A few days ago at a promotional event, I had the chance to sample an Impossible Burger, the popular Vegan “hamburger” whose mission is to make meat obsolete by 2035. Initially, I was impressed by the resemblance of a plant based burger to an actual burger, however, after I learned the ingredients they use to make Impossible Burgers, I regretted my decision to partake in this burger coups d’état.
But before I get into a discussion of why eating Impossible Burgers is probably bad for you, I do want to give them some props because I believe their heart is in the right place.
The Impossible Burger is environmentally friendly, that much cannot be disputed. Raising cattle the way we do does real damage to our planet, and it has to stop, at least at its current trajectory. The industrial farming system is unsustainable, environmentally ruinous, and cruel to both animals and humans alike which means plant based alternatives to animal foods will be a must in the years to come. Companies like Impossible Foods that create tasty plant based comfort food are badly needed.
I just wish they hadn’t made their plant based salvation burger with gross ingredients, common food allergens, and Frankenstein yeast byproducts.
Just because it’s made of plants doesn’t mean it’s good for you.
Impossible burger designed to look like real burger
As I allude to above, the Impossible Burger is designed to look and taste just like a real burger. This means the inventors were challenged to use plant matter to make a moist, “bloody” patty, with the same texture as real meat. To be fair, I must admit the Impossible Burger is reminiscent of a real burger, it has a texture and color that looks like ground beef, the problem is it uses truly gross ingredients to get there, ingredients that could be just as bad for people’s health as eating a real burger every now and again.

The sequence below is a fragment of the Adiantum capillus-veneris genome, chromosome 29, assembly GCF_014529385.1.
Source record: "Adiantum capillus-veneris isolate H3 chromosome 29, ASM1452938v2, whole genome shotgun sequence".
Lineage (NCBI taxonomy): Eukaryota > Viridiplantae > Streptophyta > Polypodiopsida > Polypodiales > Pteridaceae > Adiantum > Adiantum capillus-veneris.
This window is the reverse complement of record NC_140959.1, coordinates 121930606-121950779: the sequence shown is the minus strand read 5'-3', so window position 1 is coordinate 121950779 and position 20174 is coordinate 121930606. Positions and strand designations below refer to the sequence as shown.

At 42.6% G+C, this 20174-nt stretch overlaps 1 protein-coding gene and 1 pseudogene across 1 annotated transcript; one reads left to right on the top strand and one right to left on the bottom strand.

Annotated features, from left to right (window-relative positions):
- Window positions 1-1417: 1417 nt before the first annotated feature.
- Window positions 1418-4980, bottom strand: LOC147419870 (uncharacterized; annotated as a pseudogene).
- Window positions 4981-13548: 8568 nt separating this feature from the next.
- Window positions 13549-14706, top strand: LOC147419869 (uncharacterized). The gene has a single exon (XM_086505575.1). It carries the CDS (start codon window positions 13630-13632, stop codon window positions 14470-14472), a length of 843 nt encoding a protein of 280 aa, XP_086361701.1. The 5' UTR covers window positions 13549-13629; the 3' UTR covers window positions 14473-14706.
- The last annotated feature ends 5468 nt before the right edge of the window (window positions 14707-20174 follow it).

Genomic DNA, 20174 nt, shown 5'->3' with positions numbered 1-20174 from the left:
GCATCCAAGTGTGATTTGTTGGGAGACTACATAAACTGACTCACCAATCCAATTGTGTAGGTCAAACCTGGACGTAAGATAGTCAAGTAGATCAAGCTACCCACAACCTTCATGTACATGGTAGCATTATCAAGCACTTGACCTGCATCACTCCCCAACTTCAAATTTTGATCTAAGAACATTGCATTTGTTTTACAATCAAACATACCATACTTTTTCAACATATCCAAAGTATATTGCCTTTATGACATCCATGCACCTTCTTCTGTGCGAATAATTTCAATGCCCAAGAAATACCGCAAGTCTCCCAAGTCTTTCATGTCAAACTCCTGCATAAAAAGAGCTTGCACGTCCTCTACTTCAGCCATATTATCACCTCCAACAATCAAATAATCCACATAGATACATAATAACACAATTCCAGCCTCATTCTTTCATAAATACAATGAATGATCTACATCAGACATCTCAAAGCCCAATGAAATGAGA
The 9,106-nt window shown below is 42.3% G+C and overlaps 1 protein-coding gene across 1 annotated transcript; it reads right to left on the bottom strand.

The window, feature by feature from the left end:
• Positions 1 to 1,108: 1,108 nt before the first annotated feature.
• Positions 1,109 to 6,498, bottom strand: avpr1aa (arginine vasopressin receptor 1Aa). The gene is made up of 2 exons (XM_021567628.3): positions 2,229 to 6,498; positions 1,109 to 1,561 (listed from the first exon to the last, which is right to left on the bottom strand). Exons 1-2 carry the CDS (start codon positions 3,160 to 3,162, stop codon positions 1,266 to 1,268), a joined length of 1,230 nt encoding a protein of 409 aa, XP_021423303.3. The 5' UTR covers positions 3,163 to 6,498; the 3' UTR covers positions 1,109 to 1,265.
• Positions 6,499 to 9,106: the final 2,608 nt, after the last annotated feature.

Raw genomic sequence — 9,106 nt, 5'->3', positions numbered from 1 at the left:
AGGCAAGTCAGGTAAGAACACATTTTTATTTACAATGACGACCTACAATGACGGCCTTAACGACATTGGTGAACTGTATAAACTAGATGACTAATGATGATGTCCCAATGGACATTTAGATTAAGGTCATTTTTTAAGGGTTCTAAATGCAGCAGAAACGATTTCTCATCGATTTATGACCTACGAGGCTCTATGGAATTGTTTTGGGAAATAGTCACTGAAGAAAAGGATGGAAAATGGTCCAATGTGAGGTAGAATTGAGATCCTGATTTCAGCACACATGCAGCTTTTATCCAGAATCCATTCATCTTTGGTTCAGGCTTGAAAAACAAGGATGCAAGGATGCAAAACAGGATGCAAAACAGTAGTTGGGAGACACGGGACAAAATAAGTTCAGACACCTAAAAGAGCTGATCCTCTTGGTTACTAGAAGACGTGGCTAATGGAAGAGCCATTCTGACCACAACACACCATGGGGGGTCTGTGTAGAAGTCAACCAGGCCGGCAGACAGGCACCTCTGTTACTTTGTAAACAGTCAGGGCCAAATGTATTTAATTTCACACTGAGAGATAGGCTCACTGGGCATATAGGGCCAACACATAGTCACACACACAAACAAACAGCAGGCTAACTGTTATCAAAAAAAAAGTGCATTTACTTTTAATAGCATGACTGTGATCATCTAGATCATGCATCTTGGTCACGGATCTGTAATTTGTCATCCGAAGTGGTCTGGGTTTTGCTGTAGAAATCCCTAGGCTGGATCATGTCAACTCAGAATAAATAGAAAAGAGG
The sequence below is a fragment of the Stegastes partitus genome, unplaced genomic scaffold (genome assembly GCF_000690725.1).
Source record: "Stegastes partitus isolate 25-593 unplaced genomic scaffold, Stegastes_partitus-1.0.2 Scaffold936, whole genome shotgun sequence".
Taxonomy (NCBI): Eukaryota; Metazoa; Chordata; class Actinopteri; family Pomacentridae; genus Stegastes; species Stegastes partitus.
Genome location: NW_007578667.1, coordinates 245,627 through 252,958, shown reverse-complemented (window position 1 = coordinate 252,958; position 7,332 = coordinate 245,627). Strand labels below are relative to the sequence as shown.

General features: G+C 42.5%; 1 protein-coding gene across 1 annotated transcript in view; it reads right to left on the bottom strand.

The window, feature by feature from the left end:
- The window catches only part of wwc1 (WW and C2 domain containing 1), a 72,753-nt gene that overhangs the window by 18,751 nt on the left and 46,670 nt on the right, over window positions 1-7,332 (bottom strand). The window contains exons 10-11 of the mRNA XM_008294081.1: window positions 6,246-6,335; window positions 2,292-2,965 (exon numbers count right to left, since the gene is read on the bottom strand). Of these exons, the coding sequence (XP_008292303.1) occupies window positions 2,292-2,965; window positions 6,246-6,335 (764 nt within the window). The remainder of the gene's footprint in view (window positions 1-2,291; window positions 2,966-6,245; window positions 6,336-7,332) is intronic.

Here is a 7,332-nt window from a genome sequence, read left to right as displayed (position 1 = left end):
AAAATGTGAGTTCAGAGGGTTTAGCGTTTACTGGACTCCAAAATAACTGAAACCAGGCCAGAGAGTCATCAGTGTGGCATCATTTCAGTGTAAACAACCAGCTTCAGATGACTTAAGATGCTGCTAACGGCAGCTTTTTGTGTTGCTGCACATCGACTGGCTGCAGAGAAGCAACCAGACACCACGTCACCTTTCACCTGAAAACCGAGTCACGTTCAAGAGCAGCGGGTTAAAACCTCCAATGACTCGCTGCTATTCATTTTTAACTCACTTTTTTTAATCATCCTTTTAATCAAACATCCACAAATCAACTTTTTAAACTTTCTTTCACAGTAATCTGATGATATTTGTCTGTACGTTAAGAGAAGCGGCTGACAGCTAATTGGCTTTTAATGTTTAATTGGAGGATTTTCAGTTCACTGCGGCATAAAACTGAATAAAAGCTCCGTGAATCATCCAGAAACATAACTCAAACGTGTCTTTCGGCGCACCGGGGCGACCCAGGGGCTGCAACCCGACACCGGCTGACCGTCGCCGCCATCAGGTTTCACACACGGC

In fact, there was some controversy as to whether the FDA would even approve the ingredient, called soy leghemoglobin, that makes the Impossible Burger “bleed.” Soy leghemoglobin releases a protein called heme which gives the burger it’s meat like traits.
The FDA was was concerned about soy leghemoglobin, because well, it’s never been consumed by humans!
Seems reasonable to me, and keep in mind, this is coming from an organization that has zero qualms about high fructose corn syrup and genetically modified crops, so it’s not like there is a high bar to get the FDA’s blessing.
Genetically modified ingredients
So, to make this soy concoction, the Impossible Burger folks must be ripping through a ton of soybeans, right? No! They get their Frankenstein soy from yeast. According to this Wired Article, “one acre of soybeans yields just a kilogram of soy leghemoglobin,” so the Impossible Burger team created a workaround.
It’s hilariously complex, but Wired does a good job of summing up the process:
Technicians take genes that code for the soy leghemoglobin protein and insert them into a species of yeast called Pichia pastoris. They then feed the modified yeast sugar and minerals, prompting it to grow and replicate and manufacture heme with a fraction of the footprint of field-grown soy.
Ok, so we aren’t even eating soy from soybeans, we’re eating a soy / yeast byproduct combination made from soy leghemoglobin genes?